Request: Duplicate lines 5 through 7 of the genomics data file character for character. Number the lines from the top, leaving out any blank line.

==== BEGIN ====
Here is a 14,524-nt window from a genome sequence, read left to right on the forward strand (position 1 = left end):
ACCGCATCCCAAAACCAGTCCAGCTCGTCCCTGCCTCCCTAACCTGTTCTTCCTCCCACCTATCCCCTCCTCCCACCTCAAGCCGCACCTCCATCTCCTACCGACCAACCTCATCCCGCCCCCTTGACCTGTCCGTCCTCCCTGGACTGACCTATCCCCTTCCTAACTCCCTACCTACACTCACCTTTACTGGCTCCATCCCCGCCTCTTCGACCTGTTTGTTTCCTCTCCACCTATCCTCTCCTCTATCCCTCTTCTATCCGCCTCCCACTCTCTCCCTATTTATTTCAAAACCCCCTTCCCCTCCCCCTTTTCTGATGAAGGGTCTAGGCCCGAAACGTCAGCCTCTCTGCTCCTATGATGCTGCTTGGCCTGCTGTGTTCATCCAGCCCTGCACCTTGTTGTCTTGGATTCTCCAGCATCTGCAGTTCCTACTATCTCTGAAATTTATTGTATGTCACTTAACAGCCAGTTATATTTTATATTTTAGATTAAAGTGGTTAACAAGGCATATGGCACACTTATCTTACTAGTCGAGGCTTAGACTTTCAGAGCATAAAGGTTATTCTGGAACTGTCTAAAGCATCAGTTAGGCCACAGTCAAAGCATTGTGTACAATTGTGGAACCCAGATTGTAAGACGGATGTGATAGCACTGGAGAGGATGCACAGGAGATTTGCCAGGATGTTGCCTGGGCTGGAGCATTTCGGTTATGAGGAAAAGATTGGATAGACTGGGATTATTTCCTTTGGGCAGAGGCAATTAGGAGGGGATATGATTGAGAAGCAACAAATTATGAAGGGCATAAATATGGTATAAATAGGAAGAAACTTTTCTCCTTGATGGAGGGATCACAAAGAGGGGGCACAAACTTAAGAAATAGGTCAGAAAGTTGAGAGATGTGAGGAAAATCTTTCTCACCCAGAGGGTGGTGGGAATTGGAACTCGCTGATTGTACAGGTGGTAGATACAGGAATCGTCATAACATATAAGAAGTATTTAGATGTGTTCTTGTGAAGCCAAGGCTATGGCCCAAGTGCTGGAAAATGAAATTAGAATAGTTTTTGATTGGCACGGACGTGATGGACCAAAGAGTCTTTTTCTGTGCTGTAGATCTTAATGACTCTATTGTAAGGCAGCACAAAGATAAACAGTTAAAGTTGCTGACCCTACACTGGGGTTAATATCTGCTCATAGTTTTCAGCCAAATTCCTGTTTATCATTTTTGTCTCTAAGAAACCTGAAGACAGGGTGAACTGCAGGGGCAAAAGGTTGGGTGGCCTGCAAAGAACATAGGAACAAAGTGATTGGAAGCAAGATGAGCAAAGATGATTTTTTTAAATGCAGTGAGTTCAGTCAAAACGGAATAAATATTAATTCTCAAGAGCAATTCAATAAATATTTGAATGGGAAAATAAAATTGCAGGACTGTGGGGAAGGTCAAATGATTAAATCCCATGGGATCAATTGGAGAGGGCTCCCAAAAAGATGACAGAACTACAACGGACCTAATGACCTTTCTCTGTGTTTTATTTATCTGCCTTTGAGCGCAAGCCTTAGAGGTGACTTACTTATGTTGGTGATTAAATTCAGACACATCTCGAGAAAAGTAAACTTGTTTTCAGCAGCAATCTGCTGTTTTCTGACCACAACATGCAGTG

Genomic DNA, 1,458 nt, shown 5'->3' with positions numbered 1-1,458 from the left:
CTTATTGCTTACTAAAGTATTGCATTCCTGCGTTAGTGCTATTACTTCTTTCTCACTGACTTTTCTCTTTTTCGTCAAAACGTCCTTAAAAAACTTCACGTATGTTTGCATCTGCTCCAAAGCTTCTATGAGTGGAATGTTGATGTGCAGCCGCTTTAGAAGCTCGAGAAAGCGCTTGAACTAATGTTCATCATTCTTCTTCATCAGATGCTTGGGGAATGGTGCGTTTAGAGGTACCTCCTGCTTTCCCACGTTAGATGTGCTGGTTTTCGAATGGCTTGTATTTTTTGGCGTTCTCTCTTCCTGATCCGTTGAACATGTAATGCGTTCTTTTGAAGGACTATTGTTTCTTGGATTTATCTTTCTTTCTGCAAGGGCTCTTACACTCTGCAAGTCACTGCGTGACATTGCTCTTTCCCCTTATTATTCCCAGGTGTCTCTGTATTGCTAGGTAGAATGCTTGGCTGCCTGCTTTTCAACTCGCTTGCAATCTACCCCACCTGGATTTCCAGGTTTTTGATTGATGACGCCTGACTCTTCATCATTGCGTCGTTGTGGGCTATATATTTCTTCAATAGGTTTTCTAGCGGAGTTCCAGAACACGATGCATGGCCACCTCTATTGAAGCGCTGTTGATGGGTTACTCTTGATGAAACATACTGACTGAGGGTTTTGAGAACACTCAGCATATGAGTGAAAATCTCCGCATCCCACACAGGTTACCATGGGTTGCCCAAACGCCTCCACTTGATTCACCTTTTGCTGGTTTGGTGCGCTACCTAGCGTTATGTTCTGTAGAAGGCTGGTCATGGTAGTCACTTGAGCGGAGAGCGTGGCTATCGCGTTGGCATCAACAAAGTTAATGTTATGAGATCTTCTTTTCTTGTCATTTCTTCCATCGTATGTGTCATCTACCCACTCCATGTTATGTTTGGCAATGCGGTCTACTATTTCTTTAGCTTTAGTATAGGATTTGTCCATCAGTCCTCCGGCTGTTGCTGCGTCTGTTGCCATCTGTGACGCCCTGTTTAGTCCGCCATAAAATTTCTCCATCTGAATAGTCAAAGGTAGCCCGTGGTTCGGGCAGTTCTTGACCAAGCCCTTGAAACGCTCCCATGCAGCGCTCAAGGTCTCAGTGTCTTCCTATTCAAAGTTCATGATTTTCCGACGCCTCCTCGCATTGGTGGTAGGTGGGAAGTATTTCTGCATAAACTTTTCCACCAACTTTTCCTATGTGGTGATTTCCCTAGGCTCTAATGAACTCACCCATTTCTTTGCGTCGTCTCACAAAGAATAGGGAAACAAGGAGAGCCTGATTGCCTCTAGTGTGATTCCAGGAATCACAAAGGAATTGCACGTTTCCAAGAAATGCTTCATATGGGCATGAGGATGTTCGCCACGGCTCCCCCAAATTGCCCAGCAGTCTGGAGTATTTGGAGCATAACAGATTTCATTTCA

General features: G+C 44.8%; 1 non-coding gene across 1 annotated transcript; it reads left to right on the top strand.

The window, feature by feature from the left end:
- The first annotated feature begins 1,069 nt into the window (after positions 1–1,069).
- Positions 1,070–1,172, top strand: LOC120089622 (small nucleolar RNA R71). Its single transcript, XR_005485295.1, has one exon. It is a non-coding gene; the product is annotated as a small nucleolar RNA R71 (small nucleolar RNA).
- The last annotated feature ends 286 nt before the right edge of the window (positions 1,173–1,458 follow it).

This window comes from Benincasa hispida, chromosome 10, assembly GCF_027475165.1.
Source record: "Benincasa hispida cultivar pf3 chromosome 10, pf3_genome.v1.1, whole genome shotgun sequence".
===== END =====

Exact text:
General features: G+C 44.8%; 1 non-coding gene across 1 annotated transcript; it reads left to right on the top strand.

The window, feature by feature from the left end:
- The first annotated feature begins 1,069 nt into the window (after positions 1–1,069).